Reviewing the New York Giants’ salary cap situation ahead of the 2022 season

new york giants, joe schoen

When the New York Giants hired former Buffalo Bills assistant general manager Joe Schoen to replace Dave Gettleman, he knew he had a difficult task ahead of him. The Giants’ roster was in shambles and their salary space was shredded by monster contracts handed out to smooth over poor drafting.

Schoen understood that the team needed to knock the 2022 NFL draft out of the park, and on paper, he did just that. Landing Kayvon Thibodeaux and Evan Neal were easy decisions, but it was the luck the Giants needed to turn the ship around.

Tough decisions needed to be made:

However, the new general manager had to make some tough decisions with the salary cap to add some much-needed relief. He also injected more talent into the roster. He was forced to release several players right off the bat, including Logan Ryan, James Bradberry, and Kyle Rudolph.

Back in November, Schoen indicated they must get underneath the salary cap to have a bit of flexibility.

“First off, we have to get underneath [the cap], we have to make some tough decisions here in the near future just to get in a place where we can sign draft picks and be below the cap,” Schoen said, via the New York Post. “There’s a fine line, because you can’t purge.”

Unfortunately, he had to purge a few big contracts on the roster that simply weren’t scheme fits any longer. Hiring defensive coordinator Wink Martindale completely shook up the strategy. Both Ryan and Bradberry no longer fit the team’s needs, making them expendable pieces that added about $15 million to the team’s salary space.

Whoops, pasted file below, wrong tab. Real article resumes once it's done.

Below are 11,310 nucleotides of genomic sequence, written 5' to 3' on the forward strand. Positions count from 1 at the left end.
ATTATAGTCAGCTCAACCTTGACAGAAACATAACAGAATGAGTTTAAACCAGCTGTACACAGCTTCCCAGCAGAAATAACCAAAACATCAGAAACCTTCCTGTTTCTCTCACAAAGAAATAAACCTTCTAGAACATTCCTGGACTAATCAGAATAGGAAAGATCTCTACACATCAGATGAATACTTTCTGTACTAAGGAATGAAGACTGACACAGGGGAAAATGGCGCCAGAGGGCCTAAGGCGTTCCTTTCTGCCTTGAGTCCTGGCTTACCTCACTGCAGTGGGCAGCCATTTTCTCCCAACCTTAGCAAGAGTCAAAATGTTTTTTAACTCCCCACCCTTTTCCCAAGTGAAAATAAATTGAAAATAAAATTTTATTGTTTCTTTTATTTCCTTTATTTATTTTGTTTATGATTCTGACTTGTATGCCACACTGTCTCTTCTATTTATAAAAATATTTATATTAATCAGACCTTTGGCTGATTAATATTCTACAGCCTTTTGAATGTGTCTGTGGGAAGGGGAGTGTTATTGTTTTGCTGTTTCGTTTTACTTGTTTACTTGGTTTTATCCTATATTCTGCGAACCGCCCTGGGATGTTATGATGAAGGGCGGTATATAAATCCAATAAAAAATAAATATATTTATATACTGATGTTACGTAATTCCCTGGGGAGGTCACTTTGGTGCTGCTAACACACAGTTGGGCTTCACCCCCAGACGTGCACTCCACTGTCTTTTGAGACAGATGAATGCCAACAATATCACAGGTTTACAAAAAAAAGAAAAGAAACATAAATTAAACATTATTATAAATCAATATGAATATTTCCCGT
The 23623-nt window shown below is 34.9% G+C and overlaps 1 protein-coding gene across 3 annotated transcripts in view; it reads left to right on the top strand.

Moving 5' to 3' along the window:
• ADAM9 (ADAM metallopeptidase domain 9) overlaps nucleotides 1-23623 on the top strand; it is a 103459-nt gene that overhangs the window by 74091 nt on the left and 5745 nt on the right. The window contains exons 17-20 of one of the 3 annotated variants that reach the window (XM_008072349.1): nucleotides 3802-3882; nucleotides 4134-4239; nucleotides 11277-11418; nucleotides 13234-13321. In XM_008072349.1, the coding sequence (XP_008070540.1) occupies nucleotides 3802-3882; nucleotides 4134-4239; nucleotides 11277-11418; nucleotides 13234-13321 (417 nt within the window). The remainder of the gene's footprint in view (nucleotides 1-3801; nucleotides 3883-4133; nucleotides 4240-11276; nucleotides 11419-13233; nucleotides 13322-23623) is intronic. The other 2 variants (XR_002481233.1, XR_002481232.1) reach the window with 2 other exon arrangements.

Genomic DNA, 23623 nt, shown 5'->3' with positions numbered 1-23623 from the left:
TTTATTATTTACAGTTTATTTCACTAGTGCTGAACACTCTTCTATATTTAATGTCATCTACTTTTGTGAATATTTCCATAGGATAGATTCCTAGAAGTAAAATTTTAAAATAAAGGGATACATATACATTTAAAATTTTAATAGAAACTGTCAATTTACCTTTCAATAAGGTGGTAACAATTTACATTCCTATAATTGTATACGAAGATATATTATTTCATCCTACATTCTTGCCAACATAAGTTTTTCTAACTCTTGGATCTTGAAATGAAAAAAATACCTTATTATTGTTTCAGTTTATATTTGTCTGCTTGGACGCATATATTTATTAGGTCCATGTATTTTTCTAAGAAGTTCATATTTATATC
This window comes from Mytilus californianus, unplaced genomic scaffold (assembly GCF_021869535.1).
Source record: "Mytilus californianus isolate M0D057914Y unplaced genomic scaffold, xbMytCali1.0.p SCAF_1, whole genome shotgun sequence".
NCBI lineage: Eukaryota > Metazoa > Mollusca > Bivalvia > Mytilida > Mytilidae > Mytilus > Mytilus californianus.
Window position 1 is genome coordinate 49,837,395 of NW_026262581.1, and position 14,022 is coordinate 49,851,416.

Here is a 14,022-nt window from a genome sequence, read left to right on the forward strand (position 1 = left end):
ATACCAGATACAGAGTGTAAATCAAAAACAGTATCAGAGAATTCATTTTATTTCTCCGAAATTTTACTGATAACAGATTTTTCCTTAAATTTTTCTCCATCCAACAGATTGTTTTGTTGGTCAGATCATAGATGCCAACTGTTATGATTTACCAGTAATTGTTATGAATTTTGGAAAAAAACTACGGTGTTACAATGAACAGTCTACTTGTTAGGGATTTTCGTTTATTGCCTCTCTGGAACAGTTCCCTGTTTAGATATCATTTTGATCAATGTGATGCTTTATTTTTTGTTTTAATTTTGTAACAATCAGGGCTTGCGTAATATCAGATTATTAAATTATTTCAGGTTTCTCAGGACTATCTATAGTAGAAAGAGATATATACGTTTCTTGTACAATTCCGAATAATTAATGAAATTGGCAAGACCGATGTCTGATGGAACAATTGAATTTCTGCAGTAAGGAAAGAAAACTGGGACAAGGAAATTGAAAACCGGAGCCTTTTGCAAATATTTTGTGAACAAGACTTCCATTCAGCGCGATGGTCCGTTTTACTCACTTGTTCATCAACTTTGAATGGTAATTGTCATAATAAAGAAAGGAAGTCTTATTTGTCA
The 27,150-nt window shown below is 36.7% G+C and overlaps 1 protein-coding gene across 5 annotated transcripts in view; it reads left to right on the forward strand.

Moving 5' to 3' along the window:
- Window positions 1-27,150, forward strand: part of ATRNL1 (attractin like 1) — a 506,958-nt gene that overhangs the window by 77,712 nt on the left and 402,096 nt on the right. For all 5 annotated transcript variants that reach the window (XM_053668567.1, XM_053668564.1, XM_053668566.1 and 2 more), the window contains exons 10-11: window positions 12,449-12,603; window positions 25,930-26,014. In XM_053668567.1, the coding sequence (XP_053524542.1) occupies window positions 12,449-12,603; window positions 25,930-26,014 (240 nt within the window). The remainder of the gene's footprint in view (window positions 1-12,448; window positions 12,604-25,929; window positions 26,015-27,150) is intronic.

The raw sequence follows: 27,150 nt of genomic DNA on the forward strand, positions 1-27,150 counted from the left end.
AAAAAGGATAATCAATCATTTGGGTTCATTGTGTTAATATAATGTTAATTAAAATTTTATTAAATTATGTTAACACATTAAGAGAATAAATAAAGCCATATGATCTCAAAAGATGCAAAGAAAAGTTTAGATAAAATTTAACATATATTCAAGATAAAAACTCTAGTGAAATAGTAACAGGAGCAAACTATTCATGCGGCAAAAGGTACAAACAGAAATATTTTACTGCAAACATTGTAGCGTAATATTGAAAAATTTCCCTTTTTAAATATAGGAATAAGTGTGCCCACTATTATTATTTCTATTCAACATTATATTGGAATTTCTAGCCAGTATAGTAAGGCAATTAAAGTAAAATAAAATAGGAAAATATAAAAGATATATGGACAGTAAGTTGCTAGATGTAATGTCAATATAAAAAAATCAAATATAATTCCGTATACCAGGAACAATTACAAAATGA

After signing rookie contracts and adding several pieces to the OL, the Giants currently have $6.2 million available to make any emergency moves. As we’ve seen in the past, it’s always good to have a few million going into the season in case injuries arise. That is ultimately why Logan Ryan ended up being signed after Xavier McKinney suffered a fractured foot during training camp two years ago.

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The Giants took a conservative approach this off-season:

Schoen made it a priority to sign mainly one-year contracts instead of pushing money down the road. He did add right guard Mark Glowinski to a three-year, $20 million contract, but that was the biggest deal he offered.

The team projects to have around $53.35 million in available cap space next year, which should give them a bit of mobility toward signing players or extending Daniel Jones. If they want to take it a step further, they can even release Leonard Williams and Adoree Jackson, which would open up $27 million in salary space. Depending on how the two players perform this upcoming season, that could be a strategy they execute to reallocate funds to better scheme fits.

Nonetheless, it is important to recognize that this is the first year of a full-scale rebuild. If the team restarts at quarterback next off-season, shedding salary space and building through youth will likely be the strategy.

Therefore, the Giants could have upward of $80 million before signing their 2023 draft picks, allowing them to make splash moves to fuel the development of the roster.